• LinkCOMMON LAW MARRIAGE | Marriage in Ephyra occurs (usually) without a priestly officiator or even legal restrigation. Marriage is a ritual, symbolic, and experienced act, of a man and a woman living together as such with the assent of their families for the production of children, and the forming and maintaining of the social, political, and religious unit of a family. All that is needed therefore is the approval of each spouse's familial father, unless one of the spouses is the familial father or in the case of the woman, emancipated from one. A dowry marks it as a 'proper' marriage, with witnesses attending the ceremony and feast, and to observe the entry of the bride to her husband's home. Only those possessing the legal right to marry pursuant to the legal acknowledgement of these rites can be considered 'married', but use of the terms 'wife' to describe a woman living with a man when they do not possess this right is not uncommon (the Western Selian languages have no word for 'husband'), such as amongst slaves or foreigners, where the term marks informally a woman who lives as an Ephyral wife would. For federate citizens, the legal residents and participants in the common welfare of their own local state, the legality of their own unions are recognised. A concubine is defined as a woman in a legal and recognised relationship with an Ephyral man but who is not his wife, noted by lack of dowry. The status is not derogatory.

  • LinkCOOL AND UNUSUAL PUNISHMENT | Crucifixion remains the most symbolic and harshest of these punishments. Citizens are immune from being crucified, with the exception of military personnel, who swear a sacred oath of loyalty and discipline and who can thus be so punished or executed for desertion or treason. Its historic use as a punishment for slaves has generally faded from practice, unless the slave is convicted of murder or some other higher crime. Strangulation, selling into slavery, and exile have all existed as unusual punishments carried out by Ephyral magistrates.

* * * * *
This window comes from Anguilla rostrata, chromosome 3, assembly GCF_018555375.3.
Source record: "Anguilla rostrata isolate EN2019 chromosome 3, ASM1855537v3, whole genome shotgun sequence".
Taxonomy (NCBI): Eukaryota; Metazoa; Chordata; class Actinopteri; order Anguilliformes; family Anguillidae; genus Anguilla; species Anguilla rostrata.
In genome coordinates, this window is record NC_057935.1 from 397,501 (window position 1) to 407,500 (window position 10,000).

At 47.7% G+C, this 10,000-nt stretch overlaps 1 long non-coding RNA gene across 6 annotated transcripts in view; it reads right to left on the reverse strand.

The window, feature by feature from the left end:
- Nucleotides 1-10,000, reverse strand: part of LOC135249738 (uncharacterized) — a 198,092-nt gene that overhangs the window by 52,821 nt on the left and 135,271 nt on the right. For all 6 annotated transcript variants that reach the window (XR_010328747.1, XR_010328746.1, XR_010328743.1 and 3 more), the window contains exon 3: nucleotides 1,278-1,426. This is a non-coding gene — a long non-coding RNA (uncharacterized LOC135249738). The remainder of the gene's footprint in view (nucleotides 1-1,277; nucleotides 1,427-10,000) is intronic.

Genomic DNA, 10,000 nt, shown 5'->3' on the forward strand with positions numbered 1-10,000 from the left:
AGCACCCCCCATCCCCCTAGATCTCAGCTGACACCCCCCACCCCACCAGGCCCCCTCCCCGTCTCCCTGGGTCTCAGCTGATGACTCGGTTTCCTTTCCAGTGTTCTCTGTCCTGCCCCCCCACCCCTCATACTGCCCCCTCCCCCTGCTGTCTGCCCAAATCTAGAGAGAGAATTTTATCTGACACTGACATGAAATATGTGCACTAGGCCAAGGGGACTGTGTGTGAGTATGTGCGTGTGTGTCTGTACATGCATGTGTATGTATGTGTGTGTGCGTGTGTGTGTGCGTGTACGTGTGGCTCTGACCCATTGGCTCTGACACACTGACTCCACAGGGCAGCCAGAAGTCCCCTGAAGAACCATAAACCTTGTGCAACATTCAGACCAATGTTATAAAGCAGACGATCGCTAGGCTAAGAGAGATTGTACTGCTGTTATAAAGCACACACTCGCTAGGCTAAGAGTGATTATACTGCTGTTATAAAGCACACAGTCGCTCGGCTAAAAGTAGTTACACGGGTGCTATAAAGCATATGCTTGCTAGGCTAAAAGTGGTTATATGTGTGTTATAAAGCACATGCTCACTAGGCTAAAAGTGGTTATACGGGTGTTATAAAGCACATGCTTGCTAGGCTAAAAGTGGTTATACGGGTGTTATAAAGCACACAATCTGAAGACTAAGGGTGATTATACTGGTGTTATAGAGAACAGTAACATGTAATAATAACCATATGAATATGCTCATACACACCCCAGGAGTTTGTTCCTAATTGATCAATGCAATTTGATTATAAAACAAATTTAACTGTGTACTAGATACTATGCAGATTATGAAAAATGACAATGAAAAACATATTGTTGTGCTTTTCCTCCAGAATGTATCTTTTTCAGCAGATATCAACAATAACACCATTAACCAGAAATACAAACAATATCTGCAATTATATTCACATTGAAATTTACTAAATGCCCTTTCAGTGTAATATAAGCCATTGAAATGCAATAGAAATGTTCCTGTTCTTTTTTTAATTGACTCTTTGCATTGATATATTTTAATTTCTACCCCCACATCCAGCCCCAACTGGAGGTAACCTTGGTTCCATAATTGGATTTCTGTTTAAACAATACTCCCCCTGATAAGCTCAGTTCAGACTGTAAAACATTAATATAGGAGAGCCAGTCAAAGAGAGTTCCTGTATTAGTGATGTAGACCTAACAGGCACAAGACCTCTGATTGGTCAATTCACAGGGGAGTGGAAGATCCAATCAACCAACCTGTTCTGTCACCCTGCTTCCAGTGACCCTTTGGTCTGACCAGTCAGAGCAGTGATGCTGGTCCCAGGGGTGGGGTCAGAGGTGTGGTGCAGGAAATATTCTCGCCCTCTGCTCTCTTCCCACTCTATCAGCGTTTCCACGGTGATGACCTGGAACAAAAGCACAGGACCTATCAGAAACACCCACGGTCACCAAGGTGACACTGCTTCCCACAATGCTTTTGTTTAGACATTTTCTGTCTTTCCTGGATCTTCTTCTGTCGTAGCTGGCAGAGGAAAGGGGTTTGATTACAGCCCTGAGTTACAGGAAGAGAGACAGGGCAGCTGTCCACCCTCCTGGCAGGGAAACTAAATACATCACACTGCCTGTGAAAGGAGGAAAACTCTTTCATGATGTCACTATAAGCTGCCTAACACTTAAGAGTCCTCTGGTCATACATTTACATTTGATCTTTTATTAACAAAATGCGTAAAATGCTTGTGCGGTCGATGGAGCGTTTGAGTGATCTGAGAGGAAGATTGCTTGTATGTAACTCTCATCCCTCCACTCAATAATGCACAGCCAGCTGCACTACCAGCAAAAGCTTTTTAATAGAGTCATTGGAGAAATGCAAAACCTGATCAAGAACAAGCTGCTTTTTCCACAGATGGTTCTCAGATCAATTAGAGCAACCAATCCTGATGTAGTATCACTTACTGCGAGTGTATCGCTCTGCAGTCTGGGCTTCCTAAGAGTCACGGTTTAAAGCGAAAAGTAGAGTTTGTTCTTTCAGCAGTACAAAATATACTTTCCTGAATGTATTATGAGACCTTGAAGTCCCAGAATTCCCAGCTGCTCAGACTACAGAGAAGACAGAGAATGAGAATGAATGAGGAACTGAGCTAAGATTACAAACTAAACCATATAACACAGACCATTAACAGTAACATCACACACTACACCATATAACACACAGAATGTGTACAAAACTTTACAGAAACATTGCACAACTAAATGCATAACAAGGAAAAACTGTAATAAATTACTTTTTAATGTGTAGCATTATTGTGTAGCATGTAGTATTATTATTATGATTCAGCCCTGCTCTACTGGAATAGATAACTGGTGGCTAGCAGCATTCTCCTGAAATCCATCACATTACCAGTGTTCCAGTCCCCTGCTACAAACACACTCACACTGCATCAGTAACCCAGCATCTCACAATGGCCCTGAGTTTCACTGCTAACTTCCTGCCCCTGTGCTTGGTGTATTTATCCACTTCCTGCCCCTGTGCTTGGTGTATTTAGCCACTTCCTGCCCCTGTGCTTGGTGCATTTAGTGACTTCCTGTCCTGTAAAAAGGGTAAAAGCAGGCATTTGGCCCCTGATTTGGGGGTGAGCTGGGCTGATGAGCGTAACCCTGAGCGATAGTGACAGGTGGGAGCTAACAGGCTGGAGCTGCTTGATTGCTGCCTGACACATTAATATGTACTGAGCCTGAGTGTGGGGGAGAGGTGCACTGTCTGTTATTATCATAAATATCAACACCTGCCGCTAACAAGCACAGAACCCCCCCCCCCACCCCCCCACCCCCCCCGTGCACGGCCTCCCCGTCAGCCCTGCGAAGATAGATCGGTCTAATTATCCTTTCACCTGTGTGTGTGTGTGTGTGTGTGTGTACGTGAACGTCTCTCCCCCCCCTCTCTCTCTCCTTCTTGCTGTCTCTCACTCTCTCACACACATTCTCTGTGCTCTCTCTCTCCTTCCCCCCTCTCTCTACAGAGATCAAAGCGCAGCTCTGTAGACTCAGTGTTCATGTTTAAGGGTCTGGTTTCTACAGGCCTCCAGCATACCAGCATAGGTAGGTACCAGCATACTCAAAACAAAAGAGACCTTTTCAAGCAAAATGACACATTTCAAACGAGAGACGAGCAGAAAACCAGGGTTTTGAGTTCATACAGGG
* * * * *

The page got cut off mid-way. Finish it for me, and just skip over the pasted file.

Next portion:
• LinkCORPORAL PUNISHMENT | Ephyral citizens have a right to immunity from this legal punishment. It is typically carried out for lower level offences such as thieving, and can be ordered at will by any local magistrate with the power to do so. Ordinarily, execution of this punishment is done through the victim being tied to some post, and flogged on the back. Enlist soldiers swear an oath by the gods to loyalty and to discipline, which, alongside capital punishment, allows their corporal punishment for insubordination and disobedience by a commanding officer, to be carried out in the same way, although routinely carried out by the men of his unit.

  • LinkDEFILED FOREVER | Ephyra is a society where the reproductive integrity and power of the family is considered the vital essence of the state and its people. Adultery vitiates this idea, introducing parental ambiguity when a woman takes a lover despite being married, and such women are considered ruined and without honour. How these cases are resolved is down to her own family and her husband's, but typically result in divorce, and her familial exile / suicide / killing. For premarital sex, greater leniency is afforded. This is less a case of reproductive integrity as it is an insult to her familial father's authority, an insult which can be repaired. A deflowered girl lacks the marital prospects of a virgin, unless she can be married to the man who took it. This is the most common way that known cases of premarital relations is resolved, especially in (and indicated by) cases of pregnancy. Cases of premarital sex that do not result in pregnancy may never be known by the young woman's family or future husband. In both scenarios however she is not 'defiled forever', and it's estimated that anywhere from a tenth to a fifth of citizen women at any point in Ephyral history may have been non-virgins, either married to the man who deflowered them or another man entirely. The fact that women can re-marry after a divorce or a spousal death demonstrates that virginity upon marriage is not an absolute requirement, and that breaking the trust of marriage with adultery is many times more serious. In the case of rape, it is less a question of reproductive integrity and more an assault upon honour, both hers and her family. As a result, a victim of rape has no blame assigned to her. She has committed no crime or wrong, as she was compelled by force. Despite this, the self-perception of violated honour is so strong in the minds of many victims that suicide as its recovery, and denial of her attacker's triumph over her, is commonplace, though often not before declaring the rape and demanding justice. Suicide to prevent a rape is likewise considered a viable and reasonable action for a woman to take. However, a growing number of raped women do not commit suicide, and do not have problems finding suitors and marriage if unwed prior to the attack.